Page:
The VoIP market won a victory in Texas yesterday with Comcast defending itself successfully against a $2.2 billion lawsuit brought on by Caritas Technologies. The company was formed by four men, including David Farber, who many consider the grandfather Internet, was awarded a series of VoIP-related patents. One, in particular, Caritas claimed could be read to include calls that were made partly using VoIP connections and partly across the PSTN. Essentially, Caritas was claiming to have invented to capability to connect calls running partially on the PSTN and partially on IP networks, explained Daralyn Durie, attorney at Keker & Van Nest, LLP, representing Comcast in the case.
In the suit, whereby Caritas sought to end the Comcast Digital Voice (CDV) VoIP service offering, Caritas alleged that CDV infringed on Caritas’ patent rights, and in a claim construction hearing on July 31, the main issue was the term, “telephone connection in a telephone network.” Comcast held that the patent owned by Caritas was intended as a way to set up conference calls on the PSTN, not a way to have actual voice signals transmitted over an IP network. Caritas, conversely, argued that their patent could be interpreted to cover these hybrid PSTN/VoIP calls.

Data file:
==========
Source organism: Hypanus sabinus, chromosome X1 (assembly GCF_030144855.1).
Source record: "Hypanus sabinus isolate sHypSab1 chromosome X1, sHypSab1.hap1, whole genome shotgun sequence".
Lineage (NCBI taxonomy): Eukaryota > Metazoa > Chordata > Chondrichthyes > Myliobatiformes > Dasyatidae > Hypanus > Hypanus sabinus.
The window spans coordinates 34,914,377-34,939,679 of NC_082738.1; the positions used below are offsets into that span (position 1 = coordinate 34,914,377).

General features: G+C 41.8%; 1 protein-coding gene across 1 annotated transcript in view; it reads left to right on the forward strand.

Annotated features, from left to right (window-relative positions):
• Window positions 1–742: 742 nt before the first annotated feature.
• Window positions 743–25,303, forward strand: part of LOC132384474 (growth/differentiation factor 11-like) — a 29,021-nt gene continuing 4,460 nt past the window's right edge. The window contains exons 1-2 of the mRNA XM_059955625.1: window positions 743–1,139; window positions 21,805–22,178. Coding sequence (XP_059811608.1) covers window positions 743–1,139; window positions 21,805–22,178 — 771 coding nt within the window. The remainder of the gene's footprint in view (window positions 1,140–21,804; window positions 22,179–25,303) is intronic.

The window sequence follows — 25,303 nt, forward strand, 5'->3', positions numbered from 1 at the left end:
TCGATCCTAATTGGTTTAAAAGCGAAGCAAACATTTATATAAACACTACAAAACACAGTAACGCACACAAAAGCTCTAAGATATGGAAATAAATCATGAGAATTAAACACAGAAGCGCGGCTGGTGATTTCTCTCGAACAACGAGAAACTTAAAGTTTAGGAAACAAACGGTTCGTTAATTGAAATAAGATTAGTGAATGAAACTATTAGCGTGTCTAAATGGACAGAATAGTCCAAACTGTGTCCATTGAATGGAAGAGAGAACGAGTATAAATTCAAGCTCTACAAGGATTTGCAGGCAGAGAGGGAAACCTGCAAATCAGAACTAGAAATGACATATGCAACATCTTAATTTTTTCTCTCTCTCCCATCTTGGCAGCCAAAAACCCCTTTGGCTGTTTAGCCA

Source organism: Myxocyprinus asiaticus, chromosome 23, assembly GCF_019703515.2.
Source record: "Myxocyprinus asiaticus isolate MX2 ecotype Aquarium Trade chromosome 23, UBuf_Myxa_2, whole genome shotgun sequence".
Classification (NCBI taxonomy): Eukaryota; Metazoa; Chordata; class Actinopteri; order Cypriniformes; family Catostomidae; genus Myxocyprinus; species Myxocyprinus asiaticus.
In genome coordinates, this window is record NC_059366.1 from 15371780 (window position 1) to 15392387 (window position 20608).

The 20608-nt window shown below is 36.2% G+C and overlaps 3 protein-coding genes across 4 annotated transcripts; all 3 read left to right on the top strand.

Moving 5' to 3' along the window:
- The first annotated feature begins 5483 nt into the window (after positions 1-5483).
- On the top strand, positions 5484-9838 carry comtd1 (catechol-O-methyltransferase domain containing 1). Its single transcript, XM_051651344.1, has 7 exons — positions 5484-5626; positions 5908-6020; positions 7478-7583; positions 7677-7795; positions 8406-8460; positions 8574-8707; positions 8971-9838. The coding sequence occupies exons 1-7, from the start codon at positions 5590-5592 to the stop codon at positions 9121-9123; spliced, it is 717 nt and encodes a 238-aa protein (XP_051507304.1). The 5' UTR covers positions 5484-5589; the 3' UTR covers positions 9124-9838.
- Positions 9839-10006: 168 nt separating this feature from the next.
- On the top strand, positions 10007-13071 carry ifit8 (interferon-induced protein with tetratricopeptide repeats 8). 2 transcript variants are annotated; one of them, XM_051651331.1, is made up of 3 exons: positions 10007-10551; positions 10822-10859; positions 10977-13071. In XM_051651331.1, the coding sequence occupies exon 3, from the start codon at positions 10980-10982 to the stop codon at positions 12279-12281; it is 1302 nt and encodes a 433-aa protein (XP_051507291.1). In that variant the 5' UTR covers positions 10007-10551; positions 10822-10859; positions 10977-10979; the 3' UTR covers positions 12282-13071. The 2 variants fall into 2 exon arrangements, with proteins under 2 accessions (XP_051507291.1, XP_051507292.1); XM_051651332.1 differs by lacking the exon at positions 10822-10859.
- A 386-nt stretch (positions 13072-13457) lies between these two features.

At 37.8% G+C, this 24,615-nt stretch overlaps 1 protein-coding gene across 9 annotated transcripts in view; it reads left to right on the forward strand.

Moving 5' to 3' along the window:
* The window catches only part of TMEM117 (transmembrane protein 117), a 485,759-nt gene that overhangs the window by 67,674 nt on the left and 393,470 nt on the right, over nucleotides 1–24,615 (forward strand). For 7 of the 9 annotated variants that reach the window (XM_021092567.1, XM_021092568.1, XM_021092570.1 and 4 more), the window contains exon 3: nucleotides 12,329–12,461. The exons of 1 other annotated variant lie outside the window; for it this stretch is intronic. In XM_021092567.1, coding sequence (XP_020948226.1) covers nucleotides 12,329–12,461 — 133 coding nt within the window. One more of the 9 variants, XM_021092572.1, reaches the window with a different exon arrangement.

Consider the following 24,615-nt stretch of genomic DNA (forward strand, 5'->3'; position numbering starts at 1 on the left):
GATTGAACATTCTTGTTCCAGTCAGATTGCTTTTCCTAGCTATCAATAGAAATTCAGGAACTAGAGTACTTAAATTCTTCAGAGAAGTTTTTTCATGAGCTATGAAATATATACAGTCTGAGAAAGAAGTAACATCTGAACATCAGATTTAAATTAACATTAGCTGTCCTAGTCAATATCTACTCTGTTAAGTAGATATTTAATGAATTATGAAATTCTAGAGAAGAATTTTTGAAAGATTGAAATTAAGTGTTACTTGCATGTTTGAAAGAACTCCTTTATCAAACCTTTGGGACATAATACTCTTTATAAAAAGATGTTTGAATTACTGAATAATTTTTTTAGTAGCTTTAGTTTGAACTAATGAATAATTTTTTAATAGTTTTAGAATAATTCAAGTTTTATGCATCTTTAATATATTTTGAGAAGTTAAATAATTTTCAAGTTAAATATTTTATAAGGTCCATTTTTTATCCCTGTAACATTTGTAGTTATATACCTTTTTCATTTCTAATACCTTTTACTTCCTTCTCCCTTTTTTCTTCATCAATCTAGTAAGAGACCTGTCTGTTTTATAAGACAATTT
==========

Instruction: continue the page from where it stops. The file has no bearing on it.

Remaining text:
The court subsequently issued a ruling in accordance with Comcast’s stance, asserting that the term, “telephone connection in a telephone network,” means a circuit-switched connection between telephones.
So we are entering a phase of the VoIP market where the technology has become successful enough to warrant more and more companies looking for a piece of the action. There are all sorts of angles to play here from patents to partnering. Remember the recent controversy about RTI suing Google over VoIP patents. The VoIP market although a fraction of the PSTN in terms of revenue is growing rapidly and there seems no doubt that all calls will eventually run over IP.